Collins Spanish Dictionary - Complete and Unabridged 8th Edition 2005 © William Collins Sons & Co. Ltd. 1971, 1988 © HarperCollins Publishers 1992, 1993, 1996, 1997, 2000, 2003, 2005

deficiency

[dɪˈfɪʃənsi] n
(= inadequacy) → insuffisance f, faiblesse f
[vitamin, mineral] → carence f
(in number)insuffisance mdeficiency disease nmaladie f de carence
Collins English/French Electronic Resource. © HarperCollins Publishers 2005

deficiency

n (= shortage)Mangel m; (Fin) → Defizit nt, → Fehlbetrag m; (= defect: in character, system) → Schwäche f; vitamin/iron deficiencyVitamin-/Eisenmangel m

deficiency

:
deficiency disease
n (Med) → Mangelkrankheit f
deficiency guarantee
n (Fin) → Ausfallbürgschaft f
deficiency payment
n (Fin) → Ausgleichszahlung f
Collins German Dictionary – Complete and Unabridged 7th Edition 2005. © William Collins Sons & Co. Ltd. 1980 © HarperCollins Publishers 1991, 1997, 1999, 2004, 2005, 2007

deficiency

[dɪˈfɪʃnsɪ] n
a. (of goods) → mancanza, insufficienza; (of vitamins, minerals, protein) → carenza
b. (in system, plan) → carenza
Collins Italian Dictionary 1st Edition © HarperCollins Publishers 1995

deficient

(diˈfiʃənt) adjective
lacking in what is needed. Their food is deficient in vitamins.
deˈficiencyplural deˈficiencies noun
(a) shortage or absence of what is needed.
Kernerman English Multilingual Dictionary © 2006-2013 K Dictionaries Ltd.

de·fi·cien·cy

n. deficiencia, falta de algún elemento esencial al organismo;
___ diseaseenfermedad por deficiencia;
galactokinasa ______ de galactocinasa;
lactase ______ de lactasa;
mineral ______ mineral;
mental ______ mental;
oxygen ___falta de oxígeno.
English-Spanish Medical Dictionary © Farlex 2012

deficiency

n (pl -cies) deficiencia, carencia, falta
English-Spanish/Spanish-English Medical Dictionary Copyright © 2006 by The McGraw-Hill Companies, Inc. All rights reserved.
References in periodicals archive ?
As Max discovers, he has medium chain acyl-CoA dehydrogenase deficiency, or MCADD. MCADD, as explained in the children's book Max the Monkey Has MCADD, is a rare genetic metabolic disease in which the body is unable to properly convert fats into energy after expending its sugar supply.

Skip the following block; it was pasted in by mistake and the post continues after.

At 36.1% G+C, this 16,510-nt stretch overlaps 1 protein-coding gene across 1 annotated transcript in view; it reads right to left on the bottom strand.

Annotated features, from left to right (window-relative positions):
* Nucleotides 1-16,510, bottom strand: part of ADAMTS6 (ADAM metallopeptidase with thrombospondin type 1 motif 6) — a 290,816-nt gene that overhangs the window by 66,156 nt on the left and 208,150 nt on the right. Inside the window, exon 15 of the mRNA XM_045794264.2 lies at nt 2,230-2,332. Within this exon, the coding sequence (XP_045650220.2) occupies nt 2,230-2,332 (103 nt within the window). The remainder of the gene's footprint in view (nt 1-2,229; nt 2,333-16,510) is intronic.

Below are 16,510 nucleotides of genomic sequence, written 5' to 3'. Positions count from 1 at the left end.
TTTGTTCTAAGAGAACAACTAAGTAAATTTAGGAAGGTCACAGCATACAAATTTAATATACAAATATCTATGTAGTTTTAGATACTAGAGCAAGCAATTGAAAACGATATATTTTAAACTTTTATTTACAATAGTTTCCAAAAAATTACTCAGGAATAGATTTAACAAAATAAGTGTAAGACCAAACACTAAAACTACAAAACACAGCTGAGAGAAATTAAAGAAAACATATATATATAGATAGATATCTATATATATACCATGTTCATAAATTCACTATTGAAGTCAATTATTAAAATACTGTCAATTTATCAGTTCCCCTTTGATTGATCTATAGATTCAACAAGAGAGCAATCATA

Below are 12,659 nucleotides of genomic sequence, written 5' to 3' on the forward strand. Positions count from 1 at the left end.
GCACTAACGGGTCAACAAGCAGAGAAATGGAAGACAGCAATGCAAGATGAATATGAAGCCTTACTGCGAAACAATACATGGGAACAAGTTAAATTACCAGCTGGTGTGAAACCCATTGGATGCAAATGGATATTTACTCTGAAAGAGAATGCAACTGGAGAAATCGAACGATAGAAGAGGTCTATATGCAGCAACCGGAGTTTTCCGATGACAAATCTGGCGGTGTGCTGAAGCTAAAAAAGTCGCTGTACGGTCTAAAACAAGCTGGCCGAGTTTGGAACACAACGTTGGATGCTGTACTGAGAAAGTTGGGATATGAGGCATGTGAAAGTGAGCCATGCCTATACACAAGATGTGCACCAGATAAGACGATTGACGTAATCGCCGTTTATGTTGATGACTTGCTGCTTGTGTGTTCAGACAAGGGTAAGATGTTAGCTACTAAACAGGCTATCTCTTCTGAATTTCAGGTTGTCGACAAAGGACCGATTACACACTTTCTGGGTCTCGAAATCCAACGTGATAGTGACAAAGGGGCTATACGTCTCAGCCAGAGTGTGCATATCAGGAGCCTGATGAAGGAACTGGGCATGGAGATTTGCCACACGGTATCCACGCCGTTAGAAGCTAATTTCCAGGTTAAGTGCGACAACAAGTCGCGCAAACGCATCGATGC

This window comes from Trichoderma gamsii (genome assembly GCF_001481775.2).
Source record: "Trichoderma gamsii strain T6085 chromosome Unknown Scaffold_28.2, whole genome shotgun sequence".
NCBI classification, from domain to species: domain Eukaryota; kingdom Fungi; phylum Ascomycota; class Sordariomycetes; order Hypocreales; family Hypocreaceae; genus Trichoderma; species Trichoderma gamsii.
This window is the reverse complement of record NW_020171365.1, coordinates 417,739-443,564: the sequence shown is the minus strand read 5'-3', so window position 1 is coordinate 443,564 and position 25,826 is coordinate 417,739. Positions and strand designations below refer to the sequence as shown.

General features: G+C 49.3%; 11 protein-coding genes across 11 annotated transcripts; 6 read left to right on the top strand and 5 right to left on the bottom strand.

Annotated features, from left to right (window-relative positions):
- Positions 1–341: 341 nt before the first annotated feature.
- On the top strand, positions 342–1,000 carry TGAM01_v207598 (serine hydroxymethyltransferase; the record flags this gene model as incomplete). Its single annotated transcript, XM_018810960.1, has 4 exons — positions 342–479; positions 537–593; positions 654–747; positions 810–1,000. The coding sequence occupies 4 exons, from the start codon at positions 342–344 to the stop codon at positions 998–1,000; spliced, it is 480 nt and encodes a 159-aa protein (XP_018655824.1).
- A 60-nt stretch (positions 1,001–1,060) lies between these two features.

The blood was pooled and baseline analyte concentrations were measured before spiking with the relevant analytes near to the analytical cutoff concentrations used in the UK screening protocols: 200 [micro]mol/L phenylalanine and tyrosine (for PKU), 500 [micro]mol/L leucine (for MSUD), 45 [micro]mol/L methionine (for HCU), 0.4 [micro]mol/L octanoylcarnitine (C8) and decanoylcarnitine (C10) (for MCADD), 0.56 [micro]mol/L glutarylcarnitine (C5DC) (for GA1), 1.6 [micro]mol/L isovalerylcarnitine (C5) (for IVA), 8 mU/L thyroid-stimulating hormone (TSH) (for CHT), and 60 ng/mL immunoreactive trypsinogen (IRT) (for CF) (9).
The most common mutation is the c.985A>G (p.Lys329Glu) change, which in MCADD patients of European descent, is observed at the homozygous state in 80% and at the heterozygous status in about 18%.
Predictive value, clinical status and genotype of medium-chain acyl CoA dehydrogenase deficiency (MCADD) ascertained by screening at one week of age using electrospray tandem mass spectrometry of underivatized blood spots: findings from a UK multicentre trial.
Her mother Cora Durkan, 46, from West Sussex, said: "That's the reason for the screening programme, MCADD can kill."
A cost-consequence analysis utilizing decision methods is used to examine two disorders: MCADD, a disorder previously recommended for screening, and BKT, a disorder newly recommended for newborn screening.
Those babies who have their newborn bloodspot sample from this month will be offered screening for medium chain acyl-CoA dehydrogenase deficiency (MCADD).
Medium-chain acyl-CoA dehydrogenase deficiency (MCADD) [9] leads to the accumulation of octanoylcarnitine (C8) in the blood and can be diagnosed by analysis of the concentration of acylcarnitines by use of tandem mass spectrometry (MS/MS) (1).
The newborn blood spot (also known as 'heel prick') screens for phenylketonuria, congenital hypothyroidism, sickle cell disease, cystic fibrosis and medium-chain acyl-CoA dehydrogenase deficiency (MCADD).
MCADD (medium chain acyl-coa dehydrogenase deficiency) (1 in 10,000 risk) where the baby cannot break down fats to make energy for the body.
He died from MCADD, a genetic disorder that can make long fasting fatal.